When the angels went away from them into heaven, the shepherds said to one another, “Let us go over to Bethlehem and see this thing that has happened, which the Lord has made known to us.” And they went with haste and found Mary and Joseph, and the baby lying in a manger.

(Luke 2:15-16)

He shows me my Savior.


Step 3

What I like most about the words “make known” is the active voice. God makes known my sin – an action from Him to me. He then makes known my Savior – again, an action from Him to me.

How should I respond? Passive or active?

And when they saw it, they made known the saying that had been told them concerning this child. And all who heard it wondered at what the shepherds had told them… And the shepherds returned, glorifying and praising God for all that they had heard and seen, as it had been told them.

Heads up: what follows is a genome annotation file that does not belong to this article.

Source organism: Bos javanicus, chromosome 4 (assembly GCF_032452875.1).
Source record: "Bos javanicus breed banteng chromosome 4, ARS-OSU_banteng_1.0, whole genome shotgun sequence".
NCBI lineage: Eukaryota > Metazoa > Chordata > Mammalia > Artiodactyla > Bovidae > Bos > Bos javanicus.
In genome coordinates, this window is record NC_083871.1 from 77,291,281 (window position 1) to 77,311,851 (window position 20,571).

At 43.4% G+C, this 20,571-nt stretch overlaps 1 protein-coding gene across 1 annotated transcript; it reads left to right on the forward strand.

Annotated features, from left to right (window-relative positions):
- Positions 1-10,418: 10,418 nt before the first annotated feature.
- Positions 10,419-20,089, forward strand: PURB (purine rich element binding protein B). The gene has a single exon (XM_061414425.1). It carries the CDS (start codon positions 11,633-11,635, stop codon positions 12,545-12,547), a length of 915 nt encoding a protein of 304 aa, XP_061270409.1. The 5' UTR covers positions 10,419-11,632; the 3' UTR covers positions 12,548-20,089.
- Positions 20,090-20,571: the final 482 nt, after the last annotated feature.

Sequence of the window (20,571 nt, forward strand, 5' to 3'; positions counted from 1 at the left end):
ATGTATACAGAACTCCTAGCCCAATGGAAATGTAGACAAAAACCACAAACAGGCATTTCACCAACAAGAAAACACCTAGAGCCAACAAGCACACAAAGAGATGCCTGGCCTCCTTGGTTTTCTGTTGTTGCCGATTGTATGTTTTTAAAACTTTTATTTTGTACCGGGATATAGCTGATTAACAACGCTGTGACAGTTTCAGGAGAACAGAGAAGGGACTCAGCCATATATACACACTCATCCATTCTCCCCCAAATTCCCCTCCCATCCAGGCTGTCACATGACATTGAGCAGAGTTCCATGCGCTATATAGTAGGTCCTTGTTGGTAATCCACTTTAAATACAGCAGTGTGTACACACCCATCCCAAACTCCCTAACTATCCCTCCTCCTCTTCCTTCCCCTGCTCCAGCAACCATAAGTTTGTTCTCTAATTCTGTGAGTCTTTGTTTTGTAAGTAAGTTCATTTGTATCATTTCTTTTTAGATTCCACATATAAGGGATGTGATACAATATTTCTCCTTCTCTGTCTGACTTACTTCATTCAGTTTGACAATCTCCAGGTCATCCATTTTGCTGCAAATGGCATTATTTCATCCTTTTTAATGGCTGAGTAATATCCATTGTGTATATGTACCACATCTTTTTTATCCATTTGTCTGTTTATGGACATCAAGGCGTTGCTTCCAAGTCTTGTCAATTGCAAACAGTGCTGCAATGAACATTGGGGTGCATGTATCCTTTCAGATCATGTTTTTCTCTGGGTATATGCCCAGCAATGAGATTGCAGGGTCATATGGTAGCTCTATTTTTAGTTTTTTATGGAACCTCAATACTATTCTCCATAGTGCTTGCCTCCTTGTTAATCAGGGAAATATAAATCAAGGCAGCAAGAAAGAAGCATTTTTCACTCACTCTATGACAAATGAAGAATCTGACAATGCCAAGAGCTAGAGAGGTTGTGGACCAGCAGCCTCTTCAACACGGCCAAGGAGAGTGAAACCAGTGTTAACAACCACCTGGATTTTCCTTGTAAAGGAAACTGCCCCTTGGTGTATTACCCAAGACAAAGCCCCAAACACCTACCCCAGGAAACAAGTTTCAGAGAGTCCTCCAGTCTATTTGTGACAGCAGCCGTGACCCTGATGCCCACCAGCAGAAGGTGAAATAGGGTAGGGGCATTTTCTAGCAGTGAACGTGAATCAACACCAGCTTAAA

(Luke 2:17-18, 20)

I show my Savior to all the world.


I don’t know what the new year will hold, but I do know this:

The floor is clean.

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… and Penny makes three. Happy New Year from the Fraker family!

 

 

Filling My Bucket

In my office, there is a pink bucket.

Processed with VSCOcam with c1 preset

Our school’s principal established the “Bucket Fillers” program at the beginning of his first school year here on the hilltop. Each faculty and staff member received a small plastic bucket, and we were instructed to be on the lookout for random acts of kindness. If we witness a Christ-like action that deserves recognition, we fill out a form that will then be shared either publicly (over the intercom during the morning announcements) or privately (via the principal directly to that person).

The idea is to fill one another’s buckets, because ministry often leaves you parched.

I treat bucket fillers a little differently.

Over the past six months, my bucket has become a treasure chest. Inside my bucket you will find (in no particular order):

  • A small silver cross from Haiti
  • A short note written on a piece of wrapping paper
  • A chalkboard-lettered coffee mug
  • A postcard from Big Bend